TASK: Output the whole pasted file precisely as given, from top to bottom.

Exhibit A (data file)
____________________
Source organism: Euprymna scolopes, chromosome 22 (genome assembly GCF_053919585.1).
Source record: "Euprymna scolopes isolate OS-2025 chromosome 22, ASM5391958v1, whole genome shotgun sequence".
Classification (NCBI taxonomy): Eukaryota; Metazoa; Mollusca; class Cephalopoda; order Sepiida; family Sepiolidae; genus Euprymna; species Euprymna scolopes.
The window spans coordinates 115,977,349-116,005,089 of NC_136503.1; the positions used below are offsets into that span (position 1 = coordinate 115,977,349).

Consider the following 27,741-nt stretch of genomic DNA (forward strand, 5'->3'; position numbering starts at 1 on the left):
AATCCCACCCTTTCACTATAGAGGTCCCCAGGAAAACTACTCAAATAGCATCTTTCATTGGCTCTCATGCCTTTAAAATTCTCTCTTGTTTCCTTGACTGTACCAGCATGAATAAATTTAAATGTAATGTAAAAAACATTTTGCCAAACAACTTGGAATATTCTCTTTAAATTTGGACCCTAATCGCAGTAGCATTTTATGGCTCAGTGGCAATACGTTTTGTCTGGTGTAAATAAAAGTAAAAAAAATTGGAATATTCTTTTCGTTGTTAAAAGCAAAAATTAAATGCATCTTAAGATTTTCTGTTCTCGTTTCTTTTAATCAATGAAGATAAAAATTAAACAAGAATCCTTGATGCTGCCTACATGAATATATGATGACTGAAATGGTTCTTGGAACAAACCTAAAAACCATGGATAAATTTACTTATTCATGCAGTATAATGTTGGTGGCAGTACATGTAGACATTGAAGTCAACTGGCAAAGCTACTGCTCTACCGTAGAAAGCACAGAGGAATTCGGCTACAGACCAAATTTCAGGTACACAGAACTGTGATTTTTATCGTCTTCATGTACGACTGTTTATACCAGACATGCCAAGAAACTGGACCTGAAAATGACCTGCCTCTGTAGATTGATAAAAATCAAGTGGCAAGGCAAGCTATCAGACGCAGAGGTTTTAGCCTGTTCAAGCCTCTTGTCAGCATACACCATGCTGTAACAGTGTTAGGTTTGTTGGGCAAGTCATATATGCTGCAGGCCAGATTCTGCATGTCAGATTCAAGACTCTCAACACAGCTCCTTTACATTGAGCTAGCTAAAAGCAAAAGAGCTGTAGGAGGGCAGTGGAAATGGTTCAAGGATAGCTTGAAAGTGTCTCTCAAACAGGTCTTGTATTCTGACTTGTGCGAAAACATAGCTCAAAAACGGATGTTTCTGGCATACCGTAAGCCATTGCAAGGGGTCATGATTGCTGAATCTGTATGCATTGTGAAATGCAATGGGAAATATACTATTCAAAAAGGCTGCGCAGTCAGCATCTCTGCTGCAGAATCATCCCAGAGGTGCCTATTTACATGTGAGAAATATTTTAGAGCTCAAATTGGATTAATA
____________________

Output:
Source organism: Euprymna scolopes, chromosome 22 (genome assembly GCF_053919585.1).
Source record: "Euprymna scolopes isolate OS-2025 chromosome 22, ASM5391958v1, whole genome shotgun sequence".
Classification (NCBI taxonomy): Eukaryota; Metazoa; Mollusca; class Cephalopoda; order Sepiida; family Sepiolidae; genus Euprymna; species Euprymna scolopes.
The window spans coordinates 115,977,349-116,005,089 of NC_136503.1; the positions used below are offsets into that span (position 1 = coordinate 115,977,349).

Consider the following 27,741-nt stretch of genomic DNA (forward strand, 5'->3'; position numbering starts at 1 on the left):
AATCCCACCCTTTCACTATAGAGGTCCCCAGGAAAACTACTCAAATAGCATCTTTCATTGGCTCTCATGCCTTTAAAATTCTCTCTTGTTTCCTTGACTGTACCAGCATGAATAAATTTAAATGTAATGTAAAAAACATTTTGCCAAACAACTTGGAATATTCTCTTTAAATTTGGACCCTAATCGCAGTAGCATTTTATGGCTCAGTGGCAATACGTTTTGTCTGGTGTAAATAAAAGTAAAAAAAATTGGAATATTCTTTTCGTTGTTAAAAGCAAAAATTAAATGCATCTTAAGATTTTCTGTTCTCGTTTCTTTTAATCAATGAAGATAAAAATTAAACAAGAATCCTTGATGCTGCCTACATGAATATATGATGACTGAAATGGTTCTTGGAACAAACCTAAAAACCATGGATAAATTTACTTATTCATGCAGTATAATGTTGGTGGCAGTACATGTAGACATTGAAGTCAACTGGCAAAGCTACTGCTCTACCGTAGAAAGCACAGAGGAATTCGGCTACAGACCAAATTTCAGGTACACAGAACTGTGATTTTTATCGTCTTCATGTACGACTGTTTATACCAGACATGCCAAGAAACTGGACCTGAAAATGACCTGCCTCTGTAGATTGATAAAAATCAAGTGGCAAGGCAAGCTATCAGACGCAGAGGTTTTAGCCTGTTCAAGCCTCTTGTCAGCATACACCATGCTGTAACAGTGTTAGGTTTGTTGGGCAAGTCATATATGCTGCAGGCCAGATTCTGCATGTCAGATTCAAGACTCTCAACACAGCTCCTTTACATTGAGCTAGCTAAAAGCAAAAGAGCTGTAGGAGGGCAGTGGAAATGGTTCAAGGATAGCTTGAAAGTGTCTCTCAAACAGGTCTTGTATTCTGACTTGTGCGAAAACATAGCTCAAAAACGGATGTTTCTGGCATACCGTAAGCCATTGCAAGGGGTCATGATTGCTGAATCTGTATGCATTGTGAAATGCAATGGGAAATATACTATTCAAAAAGGCTGCGCAGTCAGCATCTCTGCTGCAGAATCATCCCAGAGGTGCCTATTTACATGTGAGAAATATTTTAGAGCTCAAATTGGATTAATA